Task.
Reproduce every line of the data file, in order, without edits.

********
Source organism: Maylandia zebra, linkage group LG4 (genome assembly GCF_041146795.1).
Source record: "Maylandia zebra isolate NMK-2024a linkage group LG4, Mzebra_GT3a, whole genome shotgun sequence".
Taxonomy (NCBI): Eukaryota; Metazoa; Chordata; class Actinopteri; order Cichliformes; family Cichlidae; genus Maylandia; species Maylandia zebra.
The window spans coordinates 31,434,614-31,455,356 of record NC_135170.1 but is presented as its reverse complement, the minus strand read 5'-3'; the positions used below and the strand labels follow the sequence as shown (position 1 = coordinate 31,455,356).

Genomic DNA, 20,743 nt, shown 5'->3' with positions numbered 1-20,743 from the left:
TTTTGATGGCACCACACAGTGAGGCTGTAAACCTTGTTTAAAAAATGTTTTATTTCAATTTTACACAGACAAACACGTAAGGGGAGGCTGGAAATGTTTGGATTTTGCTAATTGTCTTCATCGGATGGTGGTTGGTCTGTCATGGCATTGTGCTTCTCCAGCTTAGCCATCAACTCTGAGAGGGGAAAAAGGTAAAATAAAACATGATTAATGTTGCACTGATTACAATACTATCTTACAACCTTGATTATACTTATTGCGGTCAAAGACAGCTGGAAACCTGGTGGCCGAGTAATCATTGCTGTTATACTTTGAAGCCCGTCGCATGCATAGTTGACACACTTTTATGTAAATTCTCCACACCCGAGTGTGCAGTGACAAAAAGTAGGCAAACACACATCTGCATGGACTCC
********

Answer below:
Source organism: Maylandia zebra, linkage group LG4 (genome assembly GCF_041146795.1).
Source record: "Maylandia zebra isolate NMK-2024a linkage group LG4, Mzebra_GT3a, whole genome shotgun sequence".
Taxonomy (NCBI): Eukaryota; Metazoa; Chordata; class Actinopteri; order Cichliformes; family Cichlidae; genus Maylandia; species Maylandia zebra.
The window spans coordinates 31,434,614-31,455,356 of record NC_135170.1 but is presented as its reverse complement, the minus strand read 5'-3'; the positions used below and the strand labels follow the sequence as shown (position 1 = coordinate 31,455,356).

Genomic DNA, 20,743 nt, shown 5'->3' with positions numbered 1-20,743 from the left:
TTTTGATGGCACCACACAGTGAGGCTGTAAACCTTGTTTAAAAAATGTTTTATTTCAATTTTACACAGACAAACACGTAAGGGGAGGCTGGAAATGTTTGGATTTTGCTAATTGTCTTCATCGGATGGTGGTTGGTCTGTCATGGCATTGTGCTTCTCCAGCTTAGCCATCAACTCTGAGAGGGGAAAAAGGTAAAATAAAACATGATTAATGTTGCACTGATTACAATACTATCTTACAACCTTGATTATACTTATTGCGGTCAAAGACAGCTGGAAACCTGGTGGCCGAGTAATCATTGCTGTTATACTTTGAAGCCCGTCGCATGCATAGTTGACACACTTTTATGTAAATTCTCCACACCCGAGTGTGCAGTGACAAAAAGTAGGCAAACACACATCTGCATGGACTCC